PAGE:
WATER-BASED 2-COMPONENT COMPOSITION WITH CHEMICAL CURING
A two-component composition including: a) a first component A, including: an aqueous dispersion of at least one polymer P1; b) a second component B, including: at least one hydraulic binder H, and at least one functional compound P2; wherein both components A and B are liquid or pasty and both are prepared and stored separately and mixed directly before application; and with the proviso that the functional compound P2 includes functional groups that chemically react with the aqueous dispersion of the first polymer P1 to form cross-linked and/or chain-extended polymers. The composition is highly suitable cementitious adhesive, joint sealant, casting composition, or coating and shows improved mechanical properties, adhesion properties, and resistance as well as minimized plasticizer migration problems.
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The invention relates to accelerated, two-component water-based cementitious compositions and the use thereof as adhesives, sealants, casts, and coatings.BACKGROUND OF THE INVENTION
Two-component compositions, based on aqueous dispersions of polymers in a first component A and a hydraulic binder composition in a second component B, are known in the field of sealants and adhesives. These two compositions A and B cure or dry after mixing into elastic adhesives and sealants with high Shore A hardness and good adhesion properties, especially on porous substrates such as concrete.
Such compositions are, for example, described in WO 2014/009298. This disclosure teaches adhesive and/or sealing formulations which are provided as a kit-of-parts comprising, as component B, a hydraulic binder composition being a storage-stable, liquid composition comprising gypsum, Portland cement, aluminate cement or mixtures thereof and an anhydrous liquid which has a boiling point greater than 175° C. at 1 atmosphere pressure and, as component A, a liquid polymer composition.
Such two-component cementitious water-based compositions have, mainly due to their high content of hydraulic binder such as cement, some inherent drawbacks. A commonly encountered issue are the high viscosity, especially of the hydraulic binder component B, but also of the polymer component A and the mixture of the two components. The high viscosity of components A or B or of the mixture of these two components makes it difficult and cumbersome to obtain a homogeneously mixed mixture. Equally, application of the mixed composition, especially in the form of thin films, is often hindered or difficult to achieve. To solve this problem, high amounts of plasticizers or other inert liquids have to be used, which limits the mechanical properties of the product and often leads to undesired plasticizer migration or poor adhesion properties. Additionally, Shore A hardness of the cured product is usually considerably lower if high amounts of plasticizers are used, which is undesirable for certain applications such as adhesives.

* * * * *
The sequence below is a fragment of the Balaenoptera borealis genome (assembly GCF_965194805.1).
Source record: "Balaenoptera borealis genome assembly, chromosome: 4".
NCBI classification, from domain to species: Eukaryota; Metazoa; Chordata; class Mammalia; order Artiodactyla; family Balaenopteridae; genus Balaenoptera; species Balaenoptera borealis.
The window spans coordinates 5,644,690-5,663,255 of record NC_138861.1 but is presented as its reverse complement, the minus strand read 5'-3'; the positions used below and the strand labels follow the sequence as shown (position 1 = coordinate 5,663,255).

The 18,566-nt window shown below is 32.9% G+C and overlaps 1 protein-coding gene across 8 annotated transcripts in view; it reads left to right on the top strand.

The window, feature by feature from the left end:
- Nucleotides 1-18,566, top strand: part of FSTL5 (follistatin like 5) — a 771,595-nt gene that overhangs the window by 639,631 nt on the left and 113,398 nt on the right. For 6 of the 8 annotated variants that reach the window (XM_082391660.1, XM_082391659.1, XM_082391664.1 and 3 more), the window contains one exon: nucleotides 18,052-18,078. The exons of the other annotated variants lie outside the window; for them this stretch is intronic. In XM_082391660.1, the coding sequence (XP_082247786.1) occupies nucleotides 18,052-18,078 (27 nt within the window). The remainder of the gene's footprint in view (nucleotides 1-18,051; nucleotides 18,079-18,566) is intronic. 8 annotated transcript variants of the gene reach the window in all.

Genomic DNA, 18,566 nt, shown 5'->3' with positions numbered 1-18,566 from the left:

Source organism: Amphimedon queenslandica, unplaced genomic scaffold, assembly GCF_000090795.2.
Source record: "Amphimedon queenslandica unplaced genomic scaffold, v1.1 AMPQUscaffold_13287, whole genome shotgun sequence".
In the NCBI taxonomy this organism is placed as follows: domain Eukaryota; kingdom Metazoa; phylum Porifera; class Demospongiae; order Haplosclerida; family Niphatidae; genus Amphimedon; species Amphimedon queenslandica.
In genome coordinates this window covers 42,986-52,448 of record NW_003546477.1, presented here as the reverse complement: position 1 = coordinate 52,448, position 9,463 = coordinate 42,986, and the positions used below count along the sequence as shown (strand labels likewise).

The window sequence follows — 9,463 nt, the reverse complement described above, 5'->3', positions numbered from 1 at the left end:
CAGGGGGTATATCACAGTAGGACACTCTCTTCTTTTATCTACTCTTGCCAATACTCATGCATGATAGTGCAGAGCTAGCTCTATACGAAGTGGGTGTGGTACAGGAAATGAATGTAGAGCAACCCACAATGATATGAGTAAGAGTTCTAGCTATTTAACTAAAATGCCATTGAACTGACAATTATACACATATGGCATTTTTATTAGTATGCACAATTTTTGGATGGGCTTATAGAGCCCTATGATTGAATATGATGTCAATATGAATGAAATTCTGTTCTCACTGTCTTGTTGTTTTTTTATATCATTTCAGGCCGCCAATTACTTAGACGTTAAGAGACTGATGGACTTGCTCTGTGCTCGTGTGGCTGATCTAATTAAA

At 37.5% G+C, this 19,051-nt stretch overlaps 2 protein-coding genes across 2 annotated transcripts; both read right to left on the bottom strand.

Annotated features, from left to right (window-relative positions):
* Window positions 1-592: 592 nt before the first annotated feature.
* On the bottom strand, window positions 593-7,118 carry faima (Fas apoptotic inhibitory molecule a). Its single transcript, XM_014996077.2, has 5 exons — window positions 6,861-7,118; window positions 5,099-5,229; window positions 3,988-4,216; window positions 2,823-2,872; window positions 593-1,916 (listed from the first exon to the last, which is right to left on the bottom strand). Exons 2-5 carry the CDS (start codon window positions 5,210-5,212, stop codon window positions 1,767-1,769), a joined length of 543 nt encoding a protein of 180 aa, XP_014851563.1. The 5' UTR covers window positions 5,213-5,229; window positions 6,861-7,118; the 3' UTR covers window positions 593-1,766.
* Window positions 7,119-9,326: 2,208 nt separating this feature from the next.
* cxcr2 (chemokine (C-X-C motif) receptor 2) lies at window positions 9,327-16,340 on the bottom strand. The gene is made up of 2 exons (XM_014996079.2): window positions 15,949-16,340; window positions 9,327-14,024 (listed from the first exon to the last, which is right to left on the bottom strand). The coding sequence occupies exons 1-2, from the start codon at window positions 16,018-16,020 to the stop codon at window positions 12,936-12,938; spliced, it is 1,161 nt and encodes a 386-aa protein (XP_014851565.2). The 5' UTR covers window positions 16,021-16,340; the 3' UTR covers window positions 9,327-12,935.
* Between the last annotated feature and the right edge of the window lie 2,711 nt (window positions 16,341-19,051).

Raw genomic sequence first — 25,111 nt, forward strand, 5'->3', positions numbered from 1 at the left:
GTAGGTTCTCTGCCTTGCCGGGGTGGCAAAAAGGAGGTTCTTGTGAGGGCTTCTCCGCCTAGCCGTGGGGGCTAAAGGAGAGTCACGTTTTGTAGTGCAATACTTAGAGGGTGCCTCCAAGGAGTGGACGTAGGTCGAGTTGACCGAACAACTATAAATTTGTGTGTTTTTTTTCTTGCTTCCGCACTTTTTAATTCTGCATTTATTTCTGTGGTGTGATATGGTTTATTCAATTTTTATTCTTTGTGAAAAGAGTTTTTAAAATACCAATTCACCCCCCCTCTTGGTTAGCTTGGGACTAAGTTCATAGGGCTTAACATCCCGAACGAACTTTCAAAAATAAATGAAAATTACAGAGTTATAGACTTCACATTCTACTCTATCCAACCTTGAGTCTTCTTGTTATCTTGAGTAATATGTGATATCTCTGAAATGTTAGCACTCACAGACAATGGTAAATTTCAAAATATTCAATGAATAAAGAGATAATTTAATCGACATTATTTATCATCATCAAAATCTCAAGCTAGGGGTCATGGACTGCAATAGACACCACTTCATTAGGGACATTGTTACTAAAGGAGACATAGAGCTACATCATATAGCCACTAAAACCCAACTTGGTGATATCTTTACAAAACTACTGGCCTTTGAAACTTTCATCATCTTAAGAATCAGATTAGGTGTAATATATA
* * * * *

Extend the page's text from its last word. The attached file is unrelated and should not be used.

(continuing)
Furthermore, commonly used polymer dispersions in such two-component compositions, such as acrylates, only dry physically by water evaporation and do not form truly chemically cross-linked and cured polymer networks, which would be desirable regarding the mechanical properties and resistance of the cured two-component compositions. Usually employed reactive cross-linkers for polymeric compositions often cannot be used due to the pH of the hydraulic binder, or they lead to poor storage stability in such two-component compositions.
It is thus desirable to obtain a two-component water-based cementitious composition that involves a chemical curing mechanism of the polymers contained therein, thus allowing for better mechanical properties and resistance of the cured two-component composition, and that can be formulated with low plasticizer amounts to avoid plasticizer migration problems and after curing possesses improved mechanical and adhesive properties.SUMMARY OF THE INVENTION
The object of the present invention is to provide a two-component composition that is curable to form an adhesive, sealant, potting, casting, or coating material with good mechanical and adhesive properties, high Shore A hardness, and no plasticizer migration problems, comprising a component A containing an aqueous polymer dispersion and a component B containing a hydraulic binder mixture, while the curing mechanism involves chemical cross-linking reactions of the polymers contained in the composition, leading to improved mechanical properties and abrasion resistance and a high Shore A hardness.